The NHS website recommends wet combing to remove head lice and nits. According to Community Hygiene Concern (CHC), the success of wet combing depends on the choice of the comb and method being used. 

CHC’s ‘Bug Busting’ kit involves using a specially designed comb with normal shampoo and conditioner. The NHS website says it usually takes about 10 minutes to comb short hair, and 20 to 30 minutes for long, frizzy or curly hair. Lubricating the hair with a conditioner or a medicated product containing dimeticone makes the procedure easier, particularly for curly hair. 

If wet combing fails to work, parents should then use medicated treatments. 

Current NICE guidance recommends that a physical insecticide, such as dimeticone, should be the first-line treatment before using a chemical pesticide. However, wet combing or using products containing dimeticone are the recommended first-line treatments for pregnant or breastfeeding women, young children aged between six months and two years and people with asthma or eczema.

“It’s imperative for pharmacies to have head lice treatments available in different forms, such as rinses, mousse, liquids, shampoos and sprays, in addition to head lice combs,” says Chan.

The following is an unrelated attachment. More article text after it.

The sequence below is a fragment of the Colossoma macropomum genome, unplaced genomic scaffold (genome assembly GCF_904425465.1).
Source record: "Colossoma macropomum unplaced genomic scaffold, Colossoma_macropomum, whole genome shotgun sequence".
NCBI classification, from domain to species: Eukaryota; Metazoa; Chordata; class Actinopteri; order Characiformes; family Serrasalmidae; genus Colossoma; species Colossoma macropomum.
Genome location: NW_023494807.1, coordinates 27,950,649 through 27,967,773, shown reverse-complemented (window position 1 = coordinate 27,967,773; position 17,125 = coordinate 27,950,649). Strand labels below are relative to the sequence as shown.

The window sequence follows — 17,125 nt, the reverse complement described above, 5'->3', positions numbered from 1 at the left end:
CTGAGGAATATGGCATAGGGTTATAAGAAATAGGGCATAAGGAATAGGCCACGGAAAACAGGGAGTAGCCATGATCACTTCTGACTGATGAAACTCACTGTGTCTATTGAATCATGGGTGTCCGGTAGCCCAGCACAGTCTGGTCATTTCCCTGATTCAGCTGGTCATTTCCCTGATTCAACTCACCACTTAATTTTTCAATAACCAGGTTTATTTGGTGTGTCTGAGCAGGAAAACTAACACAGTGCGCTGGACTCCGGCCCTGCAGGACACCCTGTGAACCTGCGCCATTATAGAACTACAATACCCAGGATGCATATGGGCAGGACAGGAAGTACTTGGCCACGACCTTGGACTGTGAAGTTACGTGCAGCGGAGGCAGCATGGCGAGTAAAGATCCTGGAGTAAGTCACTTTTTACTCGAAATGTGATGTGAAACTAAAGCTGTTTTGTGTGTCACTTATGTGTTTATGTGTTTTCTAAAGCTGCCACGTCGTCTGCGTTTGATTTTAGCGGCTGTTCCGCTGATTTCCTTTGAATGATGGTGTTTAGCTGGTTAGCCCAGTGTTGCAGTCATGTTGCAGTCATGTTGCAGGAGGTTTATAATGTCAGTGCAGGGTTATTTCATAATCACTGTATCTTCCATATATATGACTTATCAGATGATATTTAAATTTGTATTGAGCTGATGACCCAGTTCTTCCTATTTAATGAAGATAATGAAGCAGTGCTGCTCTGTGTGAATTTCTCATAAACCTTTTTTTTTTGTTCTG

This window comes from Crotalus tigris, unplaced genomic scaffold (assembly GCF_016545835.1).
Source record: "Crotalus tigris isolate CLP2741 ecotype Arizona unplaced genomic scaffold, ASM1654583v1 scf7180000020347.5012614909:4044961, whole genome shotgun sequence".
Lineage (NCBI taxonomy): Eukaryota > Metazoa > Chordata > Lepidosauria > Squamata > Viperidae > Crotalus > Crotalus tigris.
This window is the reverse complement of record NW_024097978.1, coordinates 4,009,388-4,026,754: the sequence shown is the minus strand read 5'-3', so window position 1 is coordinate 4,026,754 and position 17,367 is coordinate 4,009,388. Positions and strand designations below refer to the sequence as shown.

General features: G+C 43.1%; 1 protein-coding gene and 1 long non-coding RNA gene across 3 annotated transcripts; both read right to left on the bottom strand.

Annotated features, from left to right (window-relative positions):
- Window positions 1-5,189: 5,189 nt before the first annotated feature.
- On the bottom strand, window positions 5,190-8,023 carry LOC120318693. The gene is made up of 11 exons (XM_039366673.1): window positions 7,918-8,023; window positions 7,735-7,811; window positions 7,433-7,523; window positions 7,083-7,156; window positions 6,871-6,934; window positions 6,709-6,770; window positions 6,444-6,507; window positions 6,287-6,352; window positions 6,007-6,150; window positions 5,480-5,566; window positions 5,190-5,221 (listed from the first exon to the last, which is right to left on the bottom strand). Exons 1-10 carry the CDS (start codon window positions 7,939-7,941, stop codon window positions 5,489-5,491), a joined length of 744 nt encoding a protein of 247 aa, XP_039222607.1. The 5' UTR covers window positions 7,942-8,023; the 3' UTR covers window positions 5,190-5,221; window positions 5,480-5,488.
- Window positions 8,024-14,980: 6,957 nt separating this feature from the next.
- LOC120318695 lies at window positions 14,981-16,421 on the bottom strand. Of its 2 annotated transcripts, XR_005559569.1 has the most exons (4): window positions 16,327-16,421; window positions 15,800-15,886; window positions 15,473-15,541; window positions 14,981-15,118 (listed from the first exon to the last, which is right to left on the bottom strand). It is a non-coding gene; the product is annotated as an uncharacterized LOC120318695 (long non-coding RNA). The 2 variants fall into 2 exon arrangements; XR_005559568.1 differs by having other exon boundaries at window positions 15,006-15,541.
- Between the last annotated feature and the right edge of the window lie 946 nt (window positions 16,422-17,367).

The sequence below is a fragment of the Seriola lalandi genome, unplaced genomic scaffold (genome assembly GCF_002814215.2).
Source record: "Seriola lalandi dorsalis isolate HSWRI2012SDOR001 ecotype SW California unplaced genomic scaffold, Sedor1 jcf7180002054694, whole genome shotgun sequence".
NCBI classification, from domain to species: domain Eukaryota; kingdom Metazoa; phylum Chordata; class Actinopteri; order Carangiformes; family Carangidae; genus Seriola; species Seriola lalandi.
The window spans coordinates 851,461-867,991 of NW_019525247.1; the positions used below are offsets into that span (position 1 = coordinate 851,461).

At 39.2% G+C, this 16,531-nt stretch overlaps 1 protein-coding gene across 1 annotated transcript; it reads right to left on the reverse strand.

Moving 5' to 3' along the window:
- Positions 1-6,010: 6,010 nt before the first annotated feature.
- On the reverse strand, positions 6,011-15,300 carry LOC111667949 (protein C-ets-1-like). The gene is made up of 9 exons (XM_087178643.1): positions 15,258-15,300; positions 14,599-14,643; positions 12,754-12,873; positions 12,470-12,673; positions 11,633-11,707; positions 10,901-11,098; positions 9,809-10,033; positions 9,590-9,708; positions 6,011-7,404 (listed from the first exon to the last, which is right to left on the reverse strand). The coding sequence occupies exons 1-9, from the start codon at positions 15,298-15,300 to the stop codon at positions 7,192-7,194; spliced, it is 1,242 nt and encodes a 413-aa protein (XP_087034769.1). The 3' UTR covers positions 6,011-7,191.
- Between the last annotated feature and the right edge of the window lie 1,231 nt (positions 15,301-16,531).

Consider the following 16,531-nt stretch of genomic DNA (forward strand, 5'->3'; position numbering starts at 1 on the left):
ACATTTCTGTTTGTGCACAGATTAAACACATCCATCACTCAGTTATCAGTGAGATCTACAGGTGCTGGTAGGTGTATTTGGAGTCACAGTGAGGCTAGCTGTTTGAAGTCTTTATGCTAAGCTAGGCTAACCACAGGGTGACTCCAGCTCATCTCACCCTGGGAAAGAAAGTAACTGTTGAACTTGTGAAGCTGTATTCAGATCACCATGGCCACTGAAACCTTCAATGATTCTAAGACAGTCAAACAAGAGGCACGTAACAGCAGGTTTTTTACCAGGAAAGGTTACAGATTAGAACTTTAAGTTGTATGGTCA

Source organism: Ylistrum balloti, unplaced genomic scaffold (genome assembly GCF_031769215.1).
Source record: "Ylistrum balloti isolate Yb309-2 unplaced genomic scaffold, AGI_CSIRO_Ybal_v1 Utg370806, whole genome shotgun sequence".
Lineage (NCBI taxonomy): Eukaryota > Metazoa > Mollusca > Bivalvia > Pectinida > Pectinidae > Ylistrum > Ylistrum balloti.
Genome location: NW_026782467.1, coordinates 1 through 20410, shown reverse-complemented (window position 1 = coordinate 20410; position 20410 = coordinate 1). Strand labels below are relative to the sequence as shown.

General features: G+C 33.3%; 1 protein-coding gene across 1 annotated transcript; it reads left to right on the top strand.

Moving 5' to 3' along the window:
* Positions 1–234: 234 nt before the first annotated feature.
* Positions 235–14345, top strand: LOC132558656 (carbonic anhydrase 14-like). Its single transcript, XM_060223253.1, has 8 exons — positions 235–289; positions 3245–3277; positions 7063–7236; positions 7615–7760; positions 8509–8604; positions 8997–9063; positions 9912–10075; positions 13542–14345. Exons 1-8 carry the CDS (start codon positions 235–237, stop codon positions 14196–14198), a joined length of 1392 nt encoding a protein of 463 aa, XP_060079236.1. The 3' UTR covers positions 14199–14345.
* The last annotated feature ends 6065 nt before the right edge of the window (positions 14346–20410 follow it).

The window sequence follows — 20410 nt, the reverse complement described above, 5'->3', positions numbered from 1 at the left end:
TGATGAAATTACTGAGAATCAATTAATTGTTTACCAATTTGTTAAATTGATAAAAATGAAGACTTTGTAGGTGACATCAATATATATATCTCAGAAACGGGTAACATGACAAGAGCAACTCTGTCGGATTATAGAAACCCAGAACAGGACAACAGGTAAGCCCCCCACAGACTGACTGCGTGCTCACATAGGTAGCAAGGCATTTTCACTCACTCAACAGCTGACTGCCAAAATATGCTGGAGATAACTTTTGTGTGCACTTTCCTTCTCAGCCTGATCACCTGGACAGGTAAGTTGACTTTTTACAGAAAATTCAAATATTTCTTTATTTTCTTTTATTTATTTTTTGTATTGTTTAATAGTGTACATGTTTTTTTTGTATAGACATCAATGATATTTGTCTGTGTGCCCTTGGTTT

Threadworms are another common childhood infestation, especially in children under 10 years. These tiny worms are found in stools and look like small pieces of thread. They usually come out at night and spread easily from person to person. Threadworms don’t always cause symptoms, but can cause itching of the anus or vagina, which may disturb sleep. The infestations can usually be treated with a single dose of mebendazole from a pharmacy. 

“If parents feel embarrassed about discussing certain health issues, such as head lice or threadworms, they can go into the private consultation room,” says Fortune. “Using leaflets, promotional materials and posters in the pharmacy can help to raise awareness of these common conditions. Some medicines can be costly, so it’s helpful for pharmacies to find out which conditions are covered by any local NHS ailments schemes.”

“It’s imperative for pharmacies to have head lice treatments available in different forms, such as rinses, mousse, liquids, shampoos and sprays, in addition to head lice combs”

General health advice

According to research by Oxford Brookes University, the University of Birmingham and the Oxford Health NHS Foundation Trust, the number of school nurses has fallen by 35 per cent in the last five years to about 2,000. 

As well as managing minor ailments and injuries, school nurses often deal with public health issues, such as immunisation, sexual health, managing chronic conditions and mental health support.

The Asthma + Lung UK charity says that every year, there’s a spike in asthma attacks in children across the UK when they return to school after the summer.